Thursday, April 20, 2017

All the Pieces Matter: The Social Network

by Rob DiCristino
Watching this movie is like dating a StairMaster.

Saying the name “Aaron Sorkin” out loud at any gathering of nerds will provoke a number of different reactions, and at least one of them will be an aggressive, defiant, Liz Lemon-esque eye roll. For all of Sorkin’s success in film (A Few Good Men, Steve Jobs) and television (The West Wing, Sports Night), many people find his work repetitive and obnoxious, a blur of self-indulgent and pedantic mansplaining given an artificial sense of importance by the now-famous Walk and Talk. He’s a tragically un-woke William Goldman wannabe so far up his own ass that he can’t even see how poorly his female characters are written or how few of us in the audience understand his constant Gilbert and Sullivan references. And for sure, there is an arrogant white maleness to Sorkin’s writing that can be absolutely off-putting in certain contexts, and pairing him with an obsessive-compulsive sociopath like director David Fincher to tell the (mostly fictional) story of an even greater obsessive-compulsive sociopath like Mark Zuckerberg seems like the worst idea ever. Instead, it gave us The Social Network.

The thing you have to remember about Aaron Sorkin is that he is a musician. He composes with syllables rather than notes — and I’m aware of how douchey that sounds — but he’s a musician all the same. Yes, he can write artsy monologues and bombastic tirades for Martin Sheen to deliver in Latin, but what really distinguishes his work is the way he creates rhythm and percussion out of dialogue exchanges between multiple characters. There is a sing-songy reflexivity to his best writing that evokes the verse-chorus structure of popular music. Melodies will compete, find harmony, and then resolve at the end of a measure before moving to the next one. Not only that, but each of these exchanges has its own little act structure: a number of problems and ideas are introduced, complicated, and brought to a climax at the most resonant moment. When properly directed and performed, these exchanges can carry the same weight and action as the most visually-driven sequences (sometimes it’s okay to tell and not to show), developing narrative and character at once.

Anyway, The Social Network. Pop it in and go to the first scene, which you’ll notice begins with a blank screen and some dialogue set against the din of a crowded bar. It’s a full nine seconds before we fade in on that bar, which means we’re being told right away that listening to this film is going to be as important as watching it. They don’t make it easy for us, either; it’s actually really hard to hear what Mark (Jesse Eisenberg) and Erica (Rooney Mara) are saying at first. The music and bar noises gradually fade down a bit, though, as Mark gets into his desire to distinguish himself amongst a crowd (we see what you did there, movie). Note the way Fincher stages the conversation in classic shot/reverse shot style until we come to the idea of Final Clubs and he hits us with two close-ups. It’s almost visual punctuation, a way to put a stamp on the importance of that one moment in what is, frankly, a bizarre and confusing conversation between two people we just met. But again, it’s melodic: China, Final Clubs, SATs, a capella, crew — each is introduced on one side and then passed to the other, like a back-and-forth game of ping pong.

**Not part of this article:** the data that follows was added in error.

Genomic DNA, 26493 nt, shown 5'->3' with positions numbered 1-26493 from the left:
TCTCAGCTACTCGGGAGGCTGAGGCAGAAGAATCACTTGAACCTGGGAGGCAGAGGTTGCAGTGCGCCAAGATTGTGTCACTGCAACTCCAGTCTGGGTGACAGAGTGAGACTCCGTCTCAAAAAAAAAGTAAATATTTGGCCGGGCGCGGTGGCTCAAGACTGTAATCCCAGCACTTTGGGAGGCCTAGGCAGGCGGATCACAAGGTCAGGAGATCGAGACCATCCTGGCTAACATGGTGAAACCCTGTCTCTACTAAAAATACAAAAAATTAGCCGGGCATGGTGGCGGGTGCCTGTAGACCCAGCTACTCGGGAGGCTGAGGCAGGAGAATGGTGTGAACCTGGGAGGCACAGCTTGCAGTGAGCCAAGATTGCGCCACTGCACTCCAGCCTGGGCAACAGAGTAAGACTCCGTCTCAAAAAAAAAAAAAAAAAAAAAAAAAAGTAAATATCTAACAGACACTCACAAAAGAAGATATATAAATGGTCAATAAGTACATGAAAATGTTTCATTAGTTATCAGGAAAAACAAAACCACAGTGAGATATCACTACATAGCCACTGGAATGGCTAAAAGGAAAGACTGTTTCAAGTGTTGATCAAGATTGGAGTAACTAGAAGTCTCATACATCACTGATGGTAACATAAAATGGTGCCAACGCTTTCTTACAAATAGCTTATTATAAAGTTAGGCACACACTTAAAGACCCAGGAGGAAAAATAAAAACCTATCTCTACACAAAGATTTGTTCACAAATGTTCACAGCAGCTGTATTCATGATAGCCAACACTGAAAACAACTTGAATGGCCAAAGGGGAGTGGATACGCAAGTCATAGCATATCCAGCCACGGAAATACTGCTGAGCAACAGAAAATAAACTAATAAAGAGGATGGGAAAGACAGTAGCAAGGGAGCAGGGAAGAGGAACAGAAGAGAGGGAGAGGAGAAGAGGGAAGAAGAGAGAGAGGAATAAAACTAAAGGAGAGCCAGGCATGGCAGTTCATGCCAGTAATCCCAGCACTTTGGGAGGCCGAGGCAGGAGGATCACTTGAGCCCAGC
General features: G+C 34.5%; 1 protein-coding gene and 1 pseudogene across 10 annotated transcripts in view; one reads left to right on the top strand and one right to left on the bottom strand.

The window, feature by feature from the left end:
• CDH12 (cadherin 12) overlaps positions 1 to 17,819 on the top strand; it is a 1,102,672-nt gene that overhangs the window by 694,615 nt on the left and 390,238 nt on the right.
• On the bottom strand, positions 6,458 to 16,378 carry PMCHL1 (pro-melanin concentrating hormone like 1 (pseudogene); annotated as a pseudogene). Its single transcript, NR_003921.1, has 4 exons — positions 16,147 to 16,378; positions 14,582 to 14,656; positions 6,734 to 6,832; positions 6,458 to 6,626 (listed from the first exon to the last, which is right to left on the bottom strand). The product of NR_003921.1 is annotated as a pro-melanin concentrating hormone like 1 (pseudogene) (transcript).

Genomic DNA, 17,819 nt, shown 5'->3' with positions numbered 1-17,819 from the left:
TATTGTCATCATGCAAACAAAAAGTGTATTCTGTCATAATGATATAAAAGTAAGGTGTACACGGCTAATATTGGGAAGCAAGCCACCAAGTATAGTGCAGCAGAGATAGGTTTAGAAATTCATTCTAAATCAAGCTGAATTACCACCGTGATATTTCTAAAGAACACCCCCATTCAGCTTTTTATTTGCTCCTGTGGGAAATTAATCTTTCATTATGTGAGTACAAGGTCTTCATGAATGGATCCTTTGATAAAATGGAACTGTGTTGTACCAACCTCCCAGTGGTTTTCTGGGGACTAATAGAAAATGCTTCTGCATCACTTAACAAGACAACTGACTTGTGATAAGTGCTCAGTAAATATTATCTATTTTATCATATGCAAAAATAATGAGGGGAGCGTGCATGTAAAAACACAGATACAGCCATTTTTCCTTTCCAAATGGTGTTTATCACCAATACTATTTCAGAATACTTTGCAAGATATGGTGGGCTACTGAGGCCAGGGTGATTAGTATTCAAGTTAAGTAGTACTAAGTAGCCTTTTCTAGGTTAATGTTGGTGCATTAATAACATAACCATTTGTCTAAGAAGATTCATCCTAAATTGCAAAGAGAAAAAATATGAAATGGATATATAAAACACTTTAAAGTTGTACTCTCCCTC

Sorkin then sets up the next movement, which clarifies relationship dynamics and introduces internal conflict. Mark calls Erica “delusional,” and Erica tries to calm him down with some folksy wisdom and remind him that this is the real world and the two of them are on a date. Note how Mark’s line “Would you like to talk about something else?” is presented in a wider master shot to emphasize the distance between them. Erica goes to ask a question (to return to their previous rhythm), but we’ve already crossed a threshold into Mark’s insanity, a ramped-up diatribe about punching pork (gross) and so on. This second section highlights Mark’s motor mouth and Erica’s inability to make sense of it. It’s the aforementioned plot complication in this little one-act, and it’s done almost under our noses. Erica complicates things even more by asking which of the Final Clubs is easiest to get into. Fincher moves to close-ups (again, visual punctuation) to emphasize the tension. It’s a good time to point out how much movement and energy this scene about two people sitting in chairs has created with roughly four static shots.